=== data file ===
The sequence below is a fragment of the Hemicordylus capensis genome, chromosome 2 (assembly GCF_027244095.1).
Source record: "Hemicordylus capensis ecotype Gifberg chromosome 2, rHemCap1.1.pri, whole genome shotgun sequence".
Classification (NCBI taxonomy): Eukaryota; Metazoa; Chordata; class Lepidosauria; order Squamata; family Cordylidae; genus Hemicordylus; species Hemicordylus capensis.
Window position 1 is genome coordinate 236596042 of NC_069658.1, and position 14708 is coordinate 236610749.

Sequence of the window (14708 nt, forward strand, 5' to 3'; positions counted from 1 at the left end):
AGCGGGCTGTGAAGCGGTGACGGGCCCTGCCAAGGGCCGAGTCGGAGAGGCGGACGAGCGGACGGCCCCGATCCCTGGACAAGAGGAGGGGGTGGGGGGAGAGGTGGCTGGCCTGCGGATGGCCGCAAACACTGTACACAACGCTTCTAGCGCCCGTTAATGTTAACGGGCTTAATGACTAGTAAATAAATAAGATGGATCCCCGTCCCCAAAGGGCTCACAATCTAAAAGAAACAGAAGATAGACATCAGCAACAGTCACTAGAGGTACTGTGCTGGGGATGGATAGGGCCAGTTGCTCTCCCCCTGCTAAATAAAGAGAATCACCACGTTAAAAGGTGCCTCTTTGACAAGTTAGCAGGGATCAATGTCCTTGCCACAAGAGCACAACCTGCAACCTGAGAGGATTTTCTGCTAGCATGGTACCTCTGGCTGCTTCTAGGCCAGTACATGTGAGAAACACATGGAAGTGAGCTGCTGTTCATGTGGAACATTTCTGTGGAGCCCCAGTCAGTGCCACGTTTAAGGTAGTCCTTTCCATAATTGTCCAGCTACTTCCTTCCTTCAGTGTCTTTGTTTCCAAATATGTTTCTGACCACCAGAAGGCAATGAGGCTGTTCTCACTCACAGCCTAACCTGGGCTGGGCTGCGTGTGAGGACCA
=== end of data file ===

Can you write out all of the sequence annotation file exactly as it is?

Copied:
The sequence below is a fragment of the Hemicordylus capensis genome, chromosome 2 (assembly GCF_027244095.1).
Source record: "Hemicordylus capensis ecotype Gifberg chromosome 2, rHemCap1.1.pri, whole genome shotgun sequence".
Classification (NCBI taxonomy): Eukaryota; Metazoa; Chordata; class Lepidosauria; order Squamata; family Cordylidae; genus Hemicordylus; species Hemicordylus capensis.
Window position 1 is genome coordinate 236596042 of NC_069658.1, and position 14708 is coordinate 236610749.

Sequence of the window (14708 nt, forward strand, 5' to 3'; positions counted from 1 at the left end):
AGCGGGCTGTGAAGCGGTGACGGGCCCTGCCAAGGGCCGAGTCGGAGAGGCGGACGAGCGGACGGCCCCGATCCCTGGACAAGAGGAGGGGGTGGGGGGAGAGGTGGCTGGCCTGCGGATGGCCGCAAACACTGTACACAACGCTTCTAGCGCCCGTTAATGTTAACGGGCTTAATGACTAGTAAATAAATAAGATGGATCCCCGTCCCCAAAGGGCTCACAATCTAAAAGAAACAGAAGATAGACATCAGCAACAGTCACTAGAGGTACTGTGCTGGGGATGGATAGGGCCAGTTGCTCTCCCCCTGCTAAATAAAGAGAATCACCACGTTAAAAGGTGCCTCTTTGACAAGTTAGCAGGGATCAATGTCCTTGCCACAAGAGCACAACCTGCAACCTGAGAGGATTTTCTGCTAGCATGGTACCTCTGGCTGCTTCTAGGCCAGTACATGTGAGAAACACATGGAAGTGAGCTGCTGTTCATGTGGAACATTTCTGTGGAGCCCCAGTCAGTGCCACGTTTAAGGTAGTCCTTTCCATAATTGTCCAGCTACTTCCTTCCTTCAGTGTCTTTGTTTCCAAATATGTTTCTGACCACCAGAAGGCAATGAGGCTGTTCTCACTCACAGCCTAACCTGGGCTGGGCTGCGTGTGAGGACCA